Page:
Sunday, August 27, 2017

Polymer Clay Skull Cane


This isn't so much a tutorial as an opportunity to learn from my mistakes and references that I found  helpful in my endeavors.  If I were a smart person, I would have started with simple cane designs and eventually work my way up to more complex designs.  I am not that person.  I jumped right into trying a skull cane, and big surprise it wasn't the most brilliant skull cane ever created, but it was a learning experience.  The beads above are from my second attempt, so let us travel back to my first round of mistakes and see how I ended with these.  For anyone else out there trying to short cut straight to skull canes, may the wind be ever at your back and your canes come out less deformed than mine. 

This is the base of my first cane.  I think it looks like an x-ray of Wallace saying, "Cheeeese."



Let's just go down the list of mistakes:

1) Thinking that reducing the cane was somehow magically going to make things look better. 
  • I believe the opposite is true, the more flaws, the more distortion you are going to have in the final product.
2) Having big gaps in the design. 
  • Again distortion as the clay pushes into those empty pockets.
3) Not filling out the negative space around the design enough.
  • I originally intended for this to be a round design, but failed to flesh out a full circle. As if the first two mistakes didn't distort things enough, this only made it worse.



I wish I would've watched this video before I did any of this.  She fills in all the tiny gaps and you'll notice she works the center components further reducing gaps, before moving out to the next layer. 

Not a skull, but I think this hummingbird is a prime example of starting off with a really good foundation. The design doesn't change much from the beginning to the finished cane.



And this is what my skull ended up looking like. After seeing how the skull was morphing I went with a rectangular shape.  Not anything close to my original idea, but alright in freakish octopus ghost-like skull kind of way.

I tried a completely different approach for round 2.  I was inspired by this Hello Kitty cane video, I liked the way she started with a solid form and cut into it to add components.  I started with a thick disk of marbled white and pearl clay.  Then I printed out my skull image approximately the same size and laid it on top of the clay.  Then just like carving a pumpkin, I made pin pricks along the lines of the image and used those as a guide for trimming the clay.  I forgot to take pictures, but the photoshopped image below should give you an idea.  The dotted lines are supposed to be the pin pricks and the black line represents where I cut straight across the clay.  That made it easier to cut out the eye sockets and also to insert the black clay.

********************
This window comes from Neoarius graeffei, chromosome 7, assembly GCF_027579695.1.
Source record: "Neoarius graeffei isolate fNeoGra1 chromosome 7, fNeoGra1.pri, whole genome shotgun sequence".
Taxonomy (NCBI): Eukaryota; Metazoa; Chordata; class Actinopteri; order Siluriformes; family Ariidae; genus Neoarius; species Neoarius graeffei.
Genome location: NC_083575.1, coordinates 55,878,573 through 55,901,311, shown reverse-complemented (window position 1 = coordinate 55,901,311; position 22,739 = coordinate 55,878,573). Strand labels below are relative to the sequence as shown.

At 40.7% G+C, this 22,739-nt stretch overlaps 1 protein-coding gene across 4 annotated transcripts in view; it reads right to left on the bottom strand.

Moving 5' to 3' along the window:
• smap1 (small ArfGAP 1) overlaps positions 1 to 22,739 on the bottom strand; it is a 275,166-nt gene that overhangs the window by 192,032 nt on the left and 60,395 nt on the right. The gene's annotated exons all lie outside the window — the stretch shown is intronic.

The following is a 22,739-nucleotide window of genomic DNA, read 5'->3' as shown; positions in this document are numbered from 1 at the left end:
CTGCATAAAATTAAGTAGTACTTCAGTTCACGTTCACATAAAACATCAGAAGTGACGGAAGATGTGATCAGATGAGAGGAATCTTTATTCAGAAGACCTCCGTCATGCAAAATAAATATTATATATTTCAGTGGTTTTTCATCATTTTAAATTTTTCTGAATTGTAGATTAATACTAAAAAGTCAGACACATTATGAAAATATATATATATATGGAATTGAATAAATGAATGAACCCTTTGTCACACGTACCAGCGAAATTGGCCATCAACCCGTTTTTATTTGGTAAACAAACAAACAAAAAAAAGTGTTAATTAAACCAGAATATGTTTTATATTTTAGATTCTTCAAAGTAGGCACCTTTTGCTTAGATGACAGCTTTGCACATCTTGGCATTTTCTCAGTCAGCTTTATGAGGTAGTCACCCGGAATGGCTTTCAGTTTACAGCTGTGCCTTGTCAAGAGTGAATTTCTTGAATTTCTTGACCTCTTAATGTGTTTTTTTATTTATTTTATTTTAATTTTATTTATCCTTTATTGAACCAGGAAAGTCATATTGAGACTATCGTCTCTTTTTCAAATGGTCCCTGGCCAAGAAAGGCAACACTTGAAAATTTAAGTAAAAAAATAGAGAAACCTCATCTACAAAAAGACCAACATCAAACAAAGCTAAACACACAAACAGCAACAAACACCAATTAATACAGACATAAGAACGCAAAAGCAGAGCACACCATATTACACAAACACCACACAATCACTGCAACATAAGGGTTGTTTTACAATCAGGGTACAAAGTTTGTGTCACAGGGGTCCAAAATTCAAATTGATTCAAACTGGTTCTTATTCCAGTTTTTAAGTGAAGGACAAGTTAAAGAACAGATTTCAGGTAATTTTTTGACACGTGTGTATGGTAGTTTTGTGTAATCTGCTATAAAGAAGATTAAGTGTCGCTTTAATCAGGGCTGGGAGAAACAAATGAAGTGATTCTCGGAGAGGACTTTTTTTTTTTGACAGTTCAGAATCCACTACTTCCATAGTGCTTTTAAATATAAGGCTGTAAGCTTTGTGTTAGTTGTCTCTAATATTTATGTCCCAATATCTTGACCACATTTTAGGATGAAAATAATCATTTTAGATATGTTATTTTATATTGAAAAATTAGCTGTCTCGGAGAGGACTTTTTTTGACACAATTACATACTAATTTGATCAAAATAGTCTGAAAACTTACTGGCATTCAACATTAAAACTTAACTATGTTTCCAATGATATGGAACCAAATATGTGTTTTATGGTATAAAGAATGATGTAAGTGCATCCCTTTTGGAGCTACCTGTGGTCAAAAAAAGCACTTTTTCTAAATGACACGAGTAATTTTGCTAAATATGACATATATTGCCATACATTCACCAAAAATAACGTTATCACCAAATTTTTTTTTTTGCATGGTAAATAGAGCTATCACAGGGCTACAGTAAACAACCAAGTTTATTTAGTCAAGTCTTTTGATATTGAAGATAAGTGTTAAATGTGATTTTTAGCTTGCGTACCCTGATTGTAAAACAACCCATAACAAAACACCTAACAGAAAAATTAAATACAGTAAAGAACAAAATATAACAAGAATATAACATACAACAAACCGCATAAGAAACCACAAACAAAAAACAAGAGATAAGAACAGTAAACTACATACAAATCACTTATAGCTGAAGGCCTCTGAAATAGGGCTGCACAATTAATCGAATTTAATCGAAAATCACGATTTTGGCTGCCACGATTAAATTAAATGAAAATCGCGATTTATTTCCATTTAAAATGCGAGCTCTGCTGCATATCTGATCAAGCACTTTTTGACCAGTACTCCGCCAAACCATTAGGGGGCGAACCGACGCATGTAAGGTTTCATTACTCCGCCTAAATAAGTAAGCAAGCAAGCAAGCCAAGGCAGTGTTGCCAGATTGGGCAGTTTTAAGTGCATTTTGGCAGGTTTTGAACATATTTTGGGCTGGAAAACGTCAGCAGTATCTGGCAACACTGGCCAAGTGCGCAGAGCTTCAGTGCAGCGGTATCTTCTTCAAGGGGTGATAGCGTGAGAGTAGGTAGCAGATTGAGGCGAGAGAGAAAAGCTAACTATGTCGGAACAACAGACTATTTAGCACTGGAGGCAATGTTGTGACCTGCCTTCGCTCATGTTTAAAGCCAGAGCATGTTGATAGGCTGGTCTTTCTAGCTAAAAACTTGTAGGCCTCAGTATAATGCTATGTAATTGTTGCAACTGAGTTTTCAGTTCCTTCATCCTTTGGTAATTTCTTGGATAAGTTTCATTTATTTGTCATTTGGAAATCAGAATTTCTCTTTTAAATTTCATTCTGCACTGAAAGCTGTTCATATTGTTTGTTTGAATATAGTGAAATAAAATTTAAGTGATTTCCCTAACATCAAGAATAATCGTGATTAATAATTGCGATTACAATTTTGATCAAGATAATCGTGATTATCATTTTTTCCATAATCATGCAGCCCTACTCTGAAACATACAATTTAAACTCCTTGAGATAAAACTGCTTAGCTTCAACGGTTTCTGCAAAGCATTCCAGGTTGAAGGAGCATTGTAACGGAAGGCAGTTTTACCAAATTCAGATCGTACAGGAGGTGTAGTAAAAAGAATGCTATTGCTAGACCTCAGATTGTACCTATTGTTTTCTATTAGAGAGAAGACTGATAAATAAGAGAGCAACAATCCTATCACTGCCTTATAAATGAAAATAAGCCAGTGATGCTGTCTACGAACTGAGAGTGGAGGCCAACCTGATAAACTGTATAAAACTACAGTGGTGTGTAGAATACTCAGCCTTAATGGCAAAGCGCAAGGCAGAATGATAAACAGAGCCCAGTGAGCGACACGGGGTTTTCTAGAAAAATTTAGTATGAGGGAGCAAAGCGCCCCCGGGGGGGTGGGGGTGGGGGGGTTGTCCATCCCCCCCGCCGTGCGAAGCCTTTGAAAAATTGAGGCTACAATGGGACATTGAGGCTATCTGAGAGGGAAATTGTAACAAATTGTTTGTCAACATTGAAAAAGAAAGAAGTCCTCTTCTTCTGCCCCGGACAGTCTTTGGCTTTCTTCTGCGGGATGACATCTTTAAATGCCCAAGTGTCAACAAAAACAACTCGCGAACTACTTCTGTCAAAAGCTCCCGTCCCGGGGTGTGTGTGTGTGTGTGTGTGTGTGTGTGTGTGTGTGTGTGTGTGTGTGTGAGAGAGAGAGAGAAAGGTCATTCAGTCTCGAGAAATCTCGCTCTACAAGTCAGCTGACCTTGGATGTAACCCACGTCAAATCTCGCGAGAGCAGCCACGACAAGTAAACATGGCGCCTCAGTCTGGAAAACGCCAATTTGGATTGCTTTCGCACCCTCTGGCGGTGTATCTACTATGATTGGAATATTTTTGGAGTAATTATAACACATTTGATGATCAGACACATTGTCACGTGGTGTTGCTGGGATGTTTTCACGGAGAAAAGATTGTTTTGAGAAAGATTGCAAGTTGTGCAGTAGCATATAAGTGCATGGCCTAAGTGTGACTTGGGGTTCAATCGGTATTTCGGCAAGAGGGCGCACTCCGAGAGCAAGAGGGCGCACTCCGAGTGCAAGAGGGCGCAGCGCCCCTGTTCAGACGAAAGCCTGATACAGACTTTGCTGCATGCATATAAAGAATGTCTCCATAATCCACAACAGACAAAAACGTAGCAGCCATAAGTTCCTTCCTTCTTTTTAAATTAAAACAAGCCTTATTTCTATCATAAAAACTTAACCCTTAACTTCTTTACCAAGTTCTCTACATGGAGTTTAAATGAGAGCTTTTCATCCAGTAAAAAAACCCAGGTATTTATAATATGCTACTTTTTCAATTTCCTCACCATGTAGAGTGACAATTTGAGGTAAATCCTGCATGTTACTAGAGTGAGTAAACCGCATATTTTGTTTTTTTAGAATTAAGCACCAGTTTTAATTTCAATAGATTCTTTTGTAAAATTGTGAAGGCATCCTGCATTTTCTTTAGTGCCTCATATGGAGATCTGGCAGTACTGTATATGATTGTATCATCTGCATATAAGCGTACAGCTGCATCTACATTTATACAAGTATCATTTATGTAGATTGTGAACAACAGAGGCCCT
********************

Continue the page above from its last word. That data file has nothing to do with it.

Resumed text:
Once the white clay was the proper shape, I made black cylinders for the eyes, those I sized up by laying them on top of the image.  Those were trimmed to the same thickness as the white clay.  Then I fit thin wedges of black in between the teeth. Here I should have used the red mix between the teeth or stayed with the black, but added a thin line of black all the way around the skull.  For the red I marble together a bunch of colors; red, orange, gold and a little purple and black.  I rolled it out into a long strip, cut it the same thickness of the skull and trimmed around the edge of the skull, plus some added bits to make it a full circle.


For the outer edge I made a separate cane and reduced it down until it was long enough to fit around the skull. The cane was then cut into chunks the thickness of the skull and place along the edge. Here's what it looked like before I reduced it. You can't see from this view but it was only a half inch thick, by the time it was reduced to the proper length the red details were pretty skinny and all those little colorful swirls were almost completely lost.  Just something to keep in mind when you're planning things out. 



I added a thin strip of black clay around the whole thing.  It wasn't until I had squeezed everything together that I noticed I had two pieces of the outer cane backwards.  I made an attempt at fixing, but it was already fused together and I felt I'd do more damage trying to fix it then just leaving it.  I know its a sign that I'm mental that it still irritates me.
 


Then I reduced the cane, cutting it at various sizes. I found this video to be very helpful for reducing canes. I've seen quite a few videos where after reducing by squeezing, they reduce further by rolling.  I have no idea how they can do that without any twisting.  I tried that for a little bit and immediately started twisting the cane.  Also the ends of the cane start to look a little alarming.  I was nervous that things had gone terribly wrong until I cut into the cane.  I think it turned pretty well. 


So cutting the cane is a whole other thing that I don't have a good answer for.  I read a lot of different methods, so many in fact that I ended up ignoring most of them.

The few things I did do was to chill the cane to firm it up.  I used a fresh cutting blade.  I stood up to slice the cane.  I guess you are more apt to cut at an angle toward you while sitting. And I rotated the cane after each slice, so I wasn't always mushing it down on the same side.